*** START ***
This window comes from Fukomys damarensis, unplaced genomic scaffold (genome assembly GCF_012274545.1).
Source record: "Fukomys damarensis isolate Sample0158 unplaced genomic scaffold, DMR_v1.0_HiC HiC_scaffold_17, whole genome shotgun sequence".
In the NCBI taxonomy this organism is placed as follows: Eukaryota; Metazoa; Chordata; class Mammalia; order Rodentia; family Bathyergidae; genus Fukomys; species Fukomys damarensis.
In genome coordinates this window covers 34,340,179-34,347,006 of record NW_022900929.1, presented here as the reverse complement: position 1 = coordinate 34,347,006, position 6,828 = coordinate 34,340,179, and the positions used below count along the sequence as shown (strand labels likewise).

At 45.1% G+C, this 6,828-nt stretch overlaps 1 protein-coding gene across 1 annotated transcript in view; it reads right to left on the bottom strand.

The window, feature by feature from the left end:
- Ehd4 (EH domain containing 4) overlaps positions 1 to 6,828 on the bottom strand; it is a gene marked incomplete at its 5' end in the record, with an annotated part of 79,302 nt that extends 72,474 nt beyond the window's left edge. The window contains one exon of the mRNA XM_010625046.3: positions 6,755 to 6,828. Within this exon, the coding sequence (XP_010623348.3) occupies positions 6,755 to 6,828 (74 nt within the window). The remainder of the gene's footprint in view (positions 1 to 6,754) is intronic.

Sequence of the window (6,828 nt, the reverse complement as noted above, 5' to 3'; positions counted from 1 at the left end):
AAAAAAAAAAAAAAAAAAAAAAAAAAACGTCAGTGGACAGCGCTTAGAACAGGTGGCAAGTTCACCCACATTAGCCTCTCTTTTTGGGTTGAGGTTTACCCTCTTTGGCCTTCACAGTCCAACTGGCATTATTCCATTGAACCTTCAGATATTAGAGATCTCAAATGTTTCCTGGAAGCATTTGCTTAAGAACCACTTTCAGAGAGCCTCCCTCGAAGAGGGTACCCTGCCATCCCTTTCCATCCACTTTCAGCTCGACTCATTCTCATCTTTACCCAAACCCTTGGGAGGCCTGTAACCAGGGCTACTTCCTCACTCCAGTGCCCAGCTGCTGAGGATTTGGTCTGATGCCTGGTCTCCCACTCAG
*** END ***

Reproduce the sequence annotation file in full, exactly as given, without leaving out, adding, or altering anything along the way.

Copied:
This window comes from Fukomys damarensis, unplaced genomic scaffold (genome assembly GCF_012274545.1).
Source record: "Fukomys damarensis isolate Sample0158 unplaced genomic scaffold, DMR_v1.0_HiC HiC_scaffold_17, whole genome shotgun sequence".
In the NCBI taxonomy this organism is placed as follows: Eukaryota; Metazoa; Chordata; class Mammalia; order Rodentia; family Bathyergidae; genus Fukomys; species Fukomys damarensis.
In genome coordinates this window covers 34,340,179-34,347,006 of record NW_022900929.1, presented here as the reverse complement: position 1 = coordinate 34,347,006, position 6,828 = coordinate 34,340,179, and the positions used below count along the sequence as shown (strand labels likewise).

At 45.1% G+C, this 6,828-nt stretch overlaps 1 protein-coding gene across 1 annotated transcript in view; it reads right to left on the bottom strand.

The window, feature by feature from the left end:
- Ehd4 (EH domain containing 4) overlaps positions 1 to 6,828 on the bottom strand; it is a gene marked incomplete at its 5' end in the record, with an annotated part of 79,302 nt that extends 72,474 nt beyond the window's left edge. The window contains one exon of the mRNA XM_010625046.3: positions 6,755 to 6,828. Within this exon, the coding sequence (XP_010623348.3) occupies positions 6,755 to 6,828 (74 nt within the window). The remainder of the gene's footprint in view (positions 1 to 6,754) is intronic.

Sequence of the window (6,828 nt, the reverse complement as noted above, 5' to 3'; positions counted from 1 at the left end):
AAAAAAAAAAAAAAAAAAAAAAAAAAACGTCAGTGGACAGCGCTTAGAACAGGTGGCAAGTTCACCCACATTAGCCTCTCTTTTTGGGTTGAGGTTTACCCTCTTTGGCCTTCACAGTCCAACTGGCATTATTCCATTGAACCTTCAGATATTAGAGATCTCAAATGTTTCCTGGAAGCATTTGCTTAAGAACCACTTTCAGAGAGCCTCCCTCGAAGAGGGTACCCTGCCATCCCTTTCCATCCACTTTCAGCTCGACTCATTCTCATCTTTACCCAAACCCTTGGGAGGCCTGTAACCAGGGCTACTTCCTCACTCCAGTGCCCAGCTGCTGAGGATTTGGTCTGATGCCTGGTCTCCCACTCAG